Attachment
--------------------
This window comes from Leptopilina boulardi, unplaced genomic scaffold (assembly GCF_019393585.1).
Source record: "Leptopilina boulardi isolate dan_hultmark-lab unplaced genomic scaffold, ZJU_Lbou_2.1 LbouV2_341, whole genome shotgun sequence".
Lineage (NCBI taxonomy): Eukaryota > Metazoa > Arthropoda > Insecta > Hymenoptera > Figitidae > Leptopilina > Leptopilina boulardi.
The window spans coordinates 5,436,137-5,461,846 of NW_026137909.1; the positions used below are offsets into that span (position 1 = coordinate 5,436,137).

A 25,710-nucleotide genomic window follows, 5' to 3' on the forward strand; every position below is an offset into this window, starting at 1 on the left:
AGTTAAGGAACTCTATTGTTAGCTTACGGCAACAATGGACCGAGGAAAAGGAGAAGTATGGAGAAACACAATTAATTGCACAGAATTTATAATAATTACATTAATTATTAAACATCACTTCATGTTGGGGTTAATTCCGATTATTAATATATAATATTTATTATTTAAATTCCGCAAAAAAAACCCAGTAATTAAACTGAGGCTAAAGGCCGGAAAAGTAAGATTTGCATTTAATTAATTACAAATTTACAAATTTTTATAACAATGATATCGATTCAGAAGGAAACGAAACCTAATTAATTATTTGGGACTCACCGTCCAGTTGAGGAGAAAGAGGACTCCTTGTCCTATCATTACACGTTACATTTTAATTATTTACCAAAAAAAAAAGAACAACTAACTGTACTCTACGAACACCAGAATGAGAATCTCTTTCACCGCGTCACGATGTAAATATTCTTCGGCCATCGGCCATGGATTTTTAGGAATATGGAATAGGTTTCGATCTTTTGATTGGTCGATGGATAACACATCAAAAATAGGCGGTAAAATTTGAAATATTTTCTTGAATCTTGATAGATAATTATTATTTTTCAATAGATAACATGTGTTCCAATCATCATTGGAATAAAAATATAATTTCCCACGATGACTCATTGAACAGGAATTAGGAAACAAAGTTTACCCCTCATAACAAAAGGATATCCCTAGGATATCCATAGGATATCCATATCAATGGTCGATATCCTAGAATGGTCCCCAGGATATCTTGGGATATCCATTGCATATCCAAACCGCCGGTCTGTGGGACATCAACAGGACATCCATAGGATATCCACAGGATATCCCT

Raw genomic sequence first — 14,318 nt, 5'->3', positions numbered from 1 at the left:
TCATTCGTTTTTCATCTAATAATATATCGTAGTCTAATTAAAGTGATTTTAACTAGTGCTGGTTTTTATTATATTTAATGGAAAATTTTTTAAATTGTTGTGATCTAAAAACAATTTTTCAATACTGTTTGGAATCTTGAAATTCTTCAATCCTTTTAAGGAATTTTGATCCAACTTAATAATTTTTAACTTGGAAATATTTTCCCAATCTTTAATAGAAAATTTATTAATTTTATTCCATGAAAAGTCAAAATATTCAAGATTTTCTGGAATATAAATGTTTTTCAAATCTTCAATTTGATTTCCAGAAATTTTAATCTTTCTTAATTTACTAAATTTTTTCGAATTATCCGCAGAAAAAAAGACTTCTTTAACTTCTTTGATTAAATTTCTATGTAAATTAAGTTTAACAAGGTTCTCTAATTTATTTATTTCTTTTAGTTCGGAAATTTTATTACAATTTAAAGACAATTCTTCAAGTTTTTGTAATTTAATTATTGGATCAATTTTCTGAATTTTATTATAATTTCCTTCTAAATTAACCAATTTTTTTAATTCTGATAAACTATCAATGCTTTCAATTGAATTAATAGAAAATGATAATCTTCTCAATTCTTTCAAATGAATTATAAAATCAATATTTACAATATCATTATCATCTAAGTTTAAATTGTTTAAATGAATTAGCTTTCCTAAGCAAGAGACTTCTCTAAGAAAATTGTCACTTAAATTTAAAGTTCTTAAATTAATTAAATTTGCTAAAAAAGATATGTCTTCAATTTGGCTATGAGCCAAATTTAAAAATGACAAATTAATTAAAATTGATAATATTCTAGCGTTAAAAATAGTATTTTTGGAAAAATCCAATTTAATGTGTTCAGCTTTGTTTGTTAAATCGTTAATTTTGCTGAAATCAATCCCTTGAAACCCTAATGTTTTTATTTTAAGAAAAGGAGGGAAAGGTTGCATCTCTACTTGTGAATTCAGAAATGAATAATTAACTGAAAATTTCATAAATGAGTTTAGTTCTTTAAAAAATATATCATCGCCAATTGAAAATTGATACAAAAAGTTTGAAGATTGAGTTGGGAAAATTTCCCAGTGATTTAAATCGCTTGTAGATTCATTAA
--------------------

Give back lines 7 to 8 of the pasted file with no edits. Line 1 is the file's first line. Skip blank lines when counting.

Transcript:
Raw genomic sequence first — 14,318 nt, 5'->3', positions numbered from 1 at the left:
TCATTCGTTTTTCATCTAATAATATATCGTAGTCTAATTAAAGTGATTTTAACTAGTGCTGGTTTTTATTATATTTAATGGAAAATTTTTTAAATTGTTGTGATCTAAAAACAATTTTTCAATACTGTTTGGAATCTTGAAATTCTTCAATCCTTTTAAGGAATTTTGATCCAACTTAATAATTTTTAACTTGGAAATATTTTCCCAATCTTTAATAGAAAATTTATTAATTTTATTCCATGAAAAGTCAAAATATTCAAGATTTTCTGGAATATAAATGTTTTTCAAATCTTCAATTTGATTTCCAGAAATTTTAATCTTTCTTAATTTACTAAATTTTTTCGAATTATCCGCAGAAAAAAAGACTTCTTTAACTTCTTTGATTAAATTTCTATGTAAATTAAGTTTAACAAGGTTCTCTAATTTATTTATTTCTTTTAGTTCGGAAATTTTATTACAATTTAAAGACAATTCTTCAAGTTTTTGTAATTTAATTATTGGATCAATTTTCTGAATTTTATTATAATTTCCTTCTAAATTAACCAATTTTTTTAATTCTGATAAACTATCAATGCTTTCAATTGAATTAATAGAAAATGATAATCTTCTCAATTCTTTCAAATGAATTATAAAATCAATATTTACAATATCATTATCATCTAAGTTTAAATTGTTTAAATGAATTAGCTTTCCTAAGCAAGAGACTTCTCTAAGAAAATTGTCACTTAAATTTAAAGTTCTTAAATTAATTAAATTTGCTAAAAAAGATATGTCTTCAATTTGGCTATGAGCCAAATTTAAAAATGACAAATTAATTAAAATTGATAATATTCTAGCGTTAAAAATAGTATTTTTGGAAAAATCCAATTTAATGTGTTCAGCTTTGTTTGTTAAATCGTTAATTTTGCTGAAATCAATCCCTTGAAACCCTAATGTTTTTATTTTAAGAAAAGGAGGGAAAGGTTGCATCTCTACTTGTGAATTCAGAAATGAATAATTAACTGAAAATTTCATAAATGAGTTTAGTTCTTTAAAAAATATATCATCGCCAATTGAAAATTGATACAAAAAGTTTGAAGATTGAGTTGGGAAAATTTCCCAGTGATTTAAATCGCTTGTAGATTCATTAA